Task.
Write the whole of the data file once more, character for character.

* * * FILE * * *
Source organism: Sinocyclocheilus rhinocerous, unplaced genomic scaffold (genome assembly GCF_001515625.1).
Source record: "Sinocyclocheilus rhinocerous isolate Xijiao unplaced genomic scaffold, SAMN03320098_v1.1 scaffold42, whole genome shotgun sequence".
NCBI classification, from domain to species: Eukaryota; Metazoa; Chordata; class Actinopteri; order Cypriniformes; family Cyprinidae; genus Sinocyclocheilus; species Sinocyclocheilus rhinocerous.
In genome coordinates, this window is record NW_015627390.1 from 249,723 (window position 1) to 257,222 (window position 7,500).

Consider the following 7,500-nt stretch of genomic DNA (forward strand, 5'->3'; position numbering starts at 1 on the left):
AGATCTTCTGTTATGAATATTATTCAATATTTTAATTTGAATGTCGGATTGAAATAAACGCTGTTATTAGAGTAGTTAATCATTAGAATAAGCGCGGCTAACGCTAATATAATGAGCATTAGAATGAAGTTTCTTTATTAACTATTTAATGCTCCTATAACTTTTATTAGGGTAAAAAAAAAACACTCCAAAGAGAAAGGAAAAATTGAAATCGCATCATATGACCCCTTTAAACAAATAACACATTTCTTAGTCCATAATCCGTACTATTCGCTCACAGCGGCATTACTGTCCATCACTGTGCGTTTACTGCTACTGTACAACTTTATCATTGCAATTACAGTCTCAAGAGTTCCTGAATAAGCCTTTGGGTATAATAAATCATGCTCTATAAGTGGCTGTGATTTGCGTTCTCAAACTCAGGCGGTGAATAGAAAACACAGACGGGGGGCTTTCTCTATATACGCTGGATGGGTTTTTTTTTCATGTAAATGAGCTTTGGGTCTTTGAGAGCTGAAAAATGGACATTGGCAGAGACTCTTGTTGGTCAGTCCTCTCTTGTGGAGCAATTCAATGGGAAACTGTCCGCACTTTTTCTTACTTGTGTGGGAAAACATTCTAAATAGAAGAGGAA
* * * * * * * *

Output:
Source organism: Sinocyclocheilus rhinocerous, unplaced genomic scaffold (genome assembly GCF_001515625.1).
Source record: "Sinocyclocheilus rhinocerous isolate Xijiao unplaced genomic scaffold, SAMN03320098_v1.1 scaffold42, whole genome shotgun sequence".
NCBI classification, from domain to species: Eukaryota; Metazoa; Chordata; class Actinopteri; order Cypriniformes; family Cyprinidae; genus Sinocyclocheilus; species Sinocyclocheilus rhinocerous.
In genome coordinates, this window is record NW_015627390.1 from 249,723 (window position 1) to 257,222 (window position 7,500).

Consider the following 7,500-nt stretch of genomic DNA (forward strand, 5'->3'; position numbering starts at 1 on the left):
AGATCTTCTGTTATGAATATTATTCAATATTTTAATTTGAATGTCGGATTGAAATAAACGCTGTTATTAGAGTAGTTAATCATTAGAATAAGCGCGGCTAACGCTAATATAATGAGCATTAGAATGAAGTTTCTTTATTAACTATTTAATGCTCCTATAACTTTTATTAGGGTAAAAAAAAAACACTCCAAAGAGAAAGGAAAAATTGAAATCGCATCATATGACCCCTTTAAACAAATAACACATTTCTTAGTCCATAATCCGTACTATTCGCTCACAGCGGCATTACTGTCCATCACTGTGCGTTTACTGCTACTGTACAACTTTATCATTGCAATTACAGTCTCAAGAGTTCCTGAATAAGCCTTTGGGTATAATAAATCATGCTCTATAAGTGGCTGTGATTTGCGTTCTCAAACTCAGGCGGTGAATAGAAAACACAGACGGGGGGCTTTCTCTATATACGCTGGATGGGTTTTTTTTTCATGTAAATGAGCTTTGGGTCTTTGAGAGCTGAAAAATGGACATTGGCAGAGACTCTTGTTGGTCAGTCCTCTCTTGTGGAGCAATTCAATGGGAAACTGTCCGCACTTTTTCTTACTTGTGTGGGAAAACATTCTAAATAGAAGAGGAA